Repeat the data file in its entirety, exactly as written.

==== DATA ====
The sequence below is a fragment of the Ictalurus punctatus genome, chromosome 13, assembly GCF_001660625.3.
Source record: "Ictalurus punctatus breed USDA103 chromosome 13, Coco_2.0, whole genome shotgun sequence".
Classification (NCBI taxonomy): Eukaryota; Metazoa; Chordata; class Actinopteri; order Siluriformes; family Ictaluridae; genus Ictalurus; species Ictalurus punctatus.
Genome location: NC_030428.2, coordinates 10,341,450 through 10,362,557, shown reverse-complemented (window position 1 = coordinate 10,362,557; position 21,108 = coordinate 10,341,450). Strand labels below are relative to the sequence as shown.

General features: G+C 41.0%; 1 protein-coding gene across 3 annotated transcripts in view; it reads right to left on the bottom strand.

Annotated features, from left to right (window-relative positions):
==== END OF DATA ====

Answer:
The sequence below is a fragment of the Ictalurus punctatus genome, chromosome 13, assembly GCF_001660625.3.
Source record: "Ictalurus punctatus breed USDA103 chromosome 13, Coco_2.0, whole genome shotgun sequence".
Classification (NCBI taxonomy): Eukaryota; Metazoa; Chordata; class Actinopteri; order Siluriformes; family Ictaluridae; genus Ictalurus; species Ictalurus punctatus.
Genome location: NC_030428.2, coordinates 10,341,450 through 10,362,557, shown reverse-complemented (window position 1 = coordinate 10,362,557; position 21,108 = coordinate 10,341,450). Strand labels below are relative to the sequence as shown.

General features: G+C 41.0%; 1 protein-coding gene across 3 annotated transcripts in view; it reads right to left on the bottom strand.

Annotated features, from left to right (window-relative positions):